In carrying out the method, a first body of thermoplastic material which, for example, may be a pipe has superimposed upon it a second body of thermoplastic material which, for example, may be a reinforcing layer. The layer has first and second major external surfaces separated by the thickness of the layer. The bodies are superimposed so that the second major surface of the layer is adjacent the major external surface of the pipe.
The first major surface of the layer is subjected to exposure to radiation in the near infra-red of a wave length with a substantial part less than 2.5 micro-meters for polyethylene, for example, the wave length of the radiation being chosen so that the layer is highly transparent to the radiation. The pipe is chosen to be an absorber of a major proportion of said radiation.
The layer transmits a large proportion of the radiation and the pipe absorbs that radiation and rapidly heats up to the temperature (say 140° C. for polyethylene) necessary for joining the layer to the pipe by fusion welding.
In an alternative way of carrying out the invention, the pipe (for example) has a layer superimposed upon it and then another layer is superimposed upon the first layer. The outermost layer is subjected to exposure to radiation as before. The rise in temperature of the pipe, combined with the heat produced by partial absorption of the beam and the reflections of the beam in the layers is sufficient to cause the adjoining surfaces of the pipe and the innermost layer and also the adjoining surfaces of the two layers to reach temperatures necessary for joining the innermost layer to the pipe, and to join the two layers by fusion welding. The degree of absorption or transparency of the layer(s) may be controlled by the addition of energy absorbing material e.g. carbon black or the choice of wavelength.
It is convenient in this case to refer to the pipe as the "first body", the innermost layer which is superimposed directly on the pipe as the "second body" and the outermost layer as the "third body".
According to the invention, a method of joining first and second bodies of thermoplastic material, said second body being a layer superimposed on the first body, said layer having a first and a second major external surface separated by the thickness of the layer, said layer being superimposed so that the second major surface of the layer is adjacent a major external surface of the first body comprises subjecting said first major surface of said layer to exposure to radiation in the near infra-red region of a wavelength chosen so that the layer is transparent to said radiation and said first body at least at or adjacent its said major surface being an absorber of said radiation so that said two adjacent major surfaces are caused to reach a temperature at which they are joined by fusion welding, said two adjacent major surfaces being held together.
An embodiment of the invention will now be described by way of example with reference to the accompanying drawings, in which:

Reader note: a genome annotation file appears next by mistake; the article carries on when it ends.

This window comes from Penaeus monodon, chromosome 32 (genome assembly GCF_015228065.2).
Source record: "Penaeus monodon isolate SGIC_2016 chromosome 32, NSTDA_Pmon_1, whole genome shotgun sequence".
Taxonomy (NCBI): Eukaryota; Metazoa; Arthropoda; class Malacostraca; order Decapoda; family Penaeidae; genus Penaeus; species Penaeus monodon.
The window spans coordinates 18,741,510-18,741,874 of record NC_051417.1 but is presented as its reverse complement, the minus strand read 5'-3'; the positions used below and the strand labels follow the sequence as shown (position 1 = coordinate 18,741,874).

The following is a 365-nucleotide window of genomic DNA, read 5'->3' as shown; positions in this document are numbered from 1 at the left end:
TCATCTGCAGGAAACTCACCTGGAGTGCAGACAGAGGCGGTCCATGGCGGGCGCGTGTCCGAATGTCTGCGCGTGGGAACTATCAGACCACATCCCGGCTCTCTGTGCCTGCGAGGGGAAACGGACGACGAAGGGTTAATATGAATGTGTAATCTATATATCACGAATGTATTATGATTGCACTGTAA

FIG. 1 is a part-vertical section through part of a pipe wall having two layers wrapped around it and showing a source of radiation; and
FIG. 2 is an enlargement of part of the pipe wall and layers shown in FIG. 1.
FIG. 1 shows a pipe wall 10 (which in this example forms the body of thermoplastic material) composed of polyethylene and containing carbon black in sufficient quantity to make the pipe 10 an efficient absorber of radiation in the near infra-red region of a frequency less than 2.5 micrometers. In a modification (not shown) only an outermost layer of the pipe wall 10 contains carbon black. The pipe 10 (the first body) has superimposed on it an innermost layer 12 of reinforcement (the second body) and an outermost layer 14 of reinforcement (the third body) is superimposed on the layer 12. The layer 12 and the layer 14 are each composed of polyethylene and each consists of a tape which is wound progressively under tension, at an angle to the length of the pipe 10. The direction of winding of one tape is opposite to the direction of winding of the other tape. Each tape preferably contains a number of reinforcing fibres extending lengthwise of the tape, the fibres being evenly spaced across the width of the tape. Each fibre is preferably composed of a large number of fine filaments, preferably of aramid material. Each tape, for example, is approximately 1 millimetre thick.
The pipe 10 shown in FIG. 1 has been wound with the tapes 12, 14 using a machine (not shown) and the pipe 10 now passes longitudinally through an oven 16 in which sources of infra-red radiation 18 are mounted distributed around the pipe 10. The pipe 10 may be moving longitudinally at, say, 3-6 metres per minute, for example, and the oven 16 is long enough for the layers 12, 14 to reach temperatures at which fusion welding to each other and to the surface of the pipe takes place.
The sources 18 produce radiation in the near infra-red region having a substantial part of the radiant energy of a wavelength less than 2.5 micrometers. For example, the sources may be quartz tubes or quartz lamps with peak wavelengths at about 2.3 micrometers; or preferably at about 1.2 micrometers. The tapes 12,14 preferably do not contain pigments or fillers to maximise transparency to the radiation used.